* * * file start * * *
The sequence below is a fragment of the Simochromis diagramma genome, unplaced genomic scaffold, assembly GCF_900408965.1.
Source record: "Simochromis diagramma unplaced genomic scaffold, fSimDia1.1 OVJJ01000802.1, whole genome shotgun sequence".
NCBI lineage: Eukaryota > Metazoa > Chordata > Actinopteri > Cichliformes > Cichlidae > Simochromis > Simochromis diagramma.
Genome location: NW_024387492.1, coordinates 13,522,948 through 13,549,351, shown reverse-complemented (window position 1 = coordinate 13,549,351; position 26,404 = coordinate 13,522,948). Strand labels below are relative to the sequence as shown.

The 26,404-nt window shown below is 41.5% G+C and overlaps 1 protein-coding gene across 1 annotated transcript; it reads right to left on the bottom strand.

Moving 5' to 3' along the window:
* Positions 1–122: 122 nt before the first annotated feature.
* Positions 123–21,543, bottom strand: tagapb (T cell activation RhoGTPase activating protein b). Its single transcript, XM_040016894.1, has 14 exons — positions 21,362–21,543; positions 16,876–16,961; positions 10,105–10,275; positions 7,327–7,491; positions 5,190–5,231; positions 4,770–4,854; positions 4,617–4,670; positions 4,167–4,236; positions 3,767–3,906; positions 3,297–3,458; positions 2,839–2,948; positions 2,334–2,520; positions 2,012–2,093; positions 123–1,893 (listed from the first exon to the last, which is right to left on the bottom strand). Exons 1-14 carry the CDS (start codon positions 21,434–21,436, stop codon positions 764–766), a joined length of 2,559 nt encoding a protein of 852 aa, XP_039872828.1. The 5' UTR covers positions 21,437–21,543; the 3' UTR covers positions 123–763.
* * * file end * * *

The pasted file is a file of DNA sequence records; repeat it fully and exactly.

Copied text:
The sequence below is a fragment of the Simochromis diagramma genome, unplaced genomic scaffold, assembly GCF_900408965.1.
Source record: "Simochromis diagramma unplaced genomic scaffold, fSimDia1.1 OVJJ01000802.1, whole genome shotgun sequence".
NCBI lineage: Eukaryota > Metazoa > Chordata > Actinopteri > Cichliformes > Cichlidae > Simochromis > Simochromis diagramma.
Genome location: NW_024387492.1, coordinates 13,522,948 through 13,549,351, shown reverse-complemented (window position 1 = coordinate 13,549,351; position 26,404 = coordinate 13,522,948). Strand labels below are relative to the sequence as shown.

The 26,404-nt window shown below is 41.5% G+C and overlaps 1 protein-coding gene across 1 annotated transcript; it reads right to left on the bottom strand.

Moving 5' to 3' along the window:
* Positions 1–122: 122 nt before the first annotated feature.
* Positions 123–21,543, bottom strand: tagapb (T cell activation RhoGTPase activating protein b). Its single transcript, XM_040016894.1, has 14 exons — positions 21,362–21,543; positions 16,876–16,961; positions 10,105–10,275; positions 7,327–7,491; positions 5,190–5,231; positions 4,770–4,854; positions 4,617–4,670; positions 4,167–4,236; positions 3,767–3,906; positions 3,297–3,458; positions 2,839–2,948; positions 2,334–2,520; positions 2,012–2,093; positions 123–1,893 (listed from the first exon to the last, which is right to left on the bottom strand). Exons 1-14 carry the CDS (start codon positions 21,434–21,436, stop codon positions 764–766), a joined length of 2,559 nt encoding a protein of 852 aa, XP_039872828.1. The 5' UTR covers positions 21,437–21,543; the 3' UTR covers positions 123–763.